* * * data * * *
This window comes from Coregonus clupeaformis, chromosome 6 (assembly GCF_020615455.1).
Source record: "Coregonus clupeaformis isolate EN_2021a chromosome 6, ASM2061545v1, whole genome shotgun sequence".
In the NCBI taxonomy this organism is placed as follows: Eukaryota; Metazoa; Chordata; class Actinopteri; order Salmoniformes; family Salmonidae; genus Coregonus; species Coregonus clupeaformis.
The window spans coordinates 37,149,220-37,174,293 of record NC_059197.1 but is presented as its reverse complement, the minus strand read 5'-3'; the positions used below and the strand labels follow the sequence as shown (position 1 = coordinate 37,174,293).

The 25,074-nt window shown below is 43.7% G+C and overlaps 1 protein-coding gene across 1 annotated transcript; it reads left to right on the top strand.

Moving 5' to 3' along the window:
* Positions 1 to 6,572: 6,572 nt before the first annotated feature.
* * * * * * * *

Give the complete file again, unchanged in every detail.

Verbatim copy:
This window comes from Coregonus clupeaformis, chromosome 6 (assembly GCF_020615455.1).
Source record: "Coregonus clupeaformis isolate EN_2021a chromosome 6, ASM2061545v1, whole genome shotgun sequence".
In the NCBI taxonomy this organism is placed as follows: Eukaryota; Metazoa; Chordata; class Actinopteri; order Salmoniformes; family Salmonidae; genus Coregonus; species Coregonus clupeaformis.
The window spans coordinates 37,149,220-37,174,293 of record NC_059197.1 but is presented as its reverse complement, the minus strand read 5'-3'; the positions used below and the strand labels follow the sequence as shown (position 1 = coordinate 37,174,293).

The 25,074-nt window shown below is 43.7% G+C and overlaps 1 protein-coding gene across 1 annotated transcript; it reads left to right on the top strand.

Moving 5' to 3' along the window:
* Positions 1 to 6,572: 6,572 nt before the first annotated feature.